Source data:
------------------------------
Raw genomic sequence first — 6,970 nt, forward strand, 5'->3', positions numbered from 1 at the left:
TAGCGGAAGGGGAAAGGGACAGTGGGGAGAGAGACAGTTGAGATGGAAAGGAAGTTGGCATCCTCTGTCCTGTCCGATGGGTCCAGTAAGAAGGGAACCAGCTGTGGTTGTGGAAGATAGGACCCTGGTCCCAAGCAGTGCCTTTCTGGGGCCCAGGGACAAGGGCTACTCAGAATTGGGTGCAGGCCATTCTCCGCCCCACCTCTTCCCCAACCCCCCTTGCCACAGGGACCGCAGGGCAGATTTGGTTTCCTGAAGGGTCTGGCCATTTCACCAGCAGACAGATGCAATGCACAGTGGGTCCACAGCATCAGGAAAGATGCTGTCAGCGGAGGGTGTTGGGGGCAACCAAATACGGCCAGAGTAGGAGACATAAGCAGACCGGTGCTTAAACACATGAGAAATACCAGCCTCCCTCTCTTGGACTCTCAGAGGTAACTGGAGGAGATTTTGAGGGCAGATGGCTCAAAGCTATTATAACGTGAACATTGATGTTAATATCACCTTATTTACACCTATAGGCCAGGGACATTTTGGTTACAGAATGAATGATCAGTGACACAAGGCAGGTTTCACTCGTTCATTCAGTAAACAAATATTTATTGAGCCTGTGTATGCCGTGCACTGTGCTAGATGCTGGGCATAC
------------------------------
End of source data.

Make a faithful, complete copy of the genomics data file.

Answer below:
Raw genomic sequence first — 6,970 nt, forward strand, 5'->3', positions numbered from 1 at the left:
TAGCGGAAGGGGAAAGGGACAGTGGGGAGAGAGACAGTTGAGATGGAAAGGAAGTTGGCATCCTCTGTCCTGTCCGATGGGTCCAGTAAGAAGGGAACCAGCTGTGGTTGTGGAAGATAGGACCCTGGTCCCAAGCAGTGCCTTTCTGGGGCCCAGGGACAAGGGCTACTCAGAATTGGGTGCAGGCCATTCTCCGCCCCACCTCTTCCCCAACCCCCCTTGCCACAGGGACCGCAGGGCAGATTTGGTTTCCTGAAGGGTCTGGCCATTTCACCAGCAGACAGATGCAATGCACAGTGGGTCCACAGCATCAGGAAAGATGCTGTCAGCGGAGGGTGTTGGGGGCAACCAAATACGGCCAGAGTAGGAGACATAAGCAGACCGGTGCTTAAACACATGAGAAATACCAGCCTCCCTCTCTTGGACTCTCAGAGGTAACTGGAGGAGATTTTGAGGGCAGATGGCTCAAAGCTATTATAACGTGAACATTGATGTTAATATCACCTTATTTACACCTATAGGCCAGGGACATTTTGGTTACAGAATGAATGATCAGTGACACAAGGCAGGTTTCACTCGTTCATTCAGTAAACAAATATTTATTGAGCCTGTGTATGCCGTGCACTGTGCTAGATGCTGGGCATAC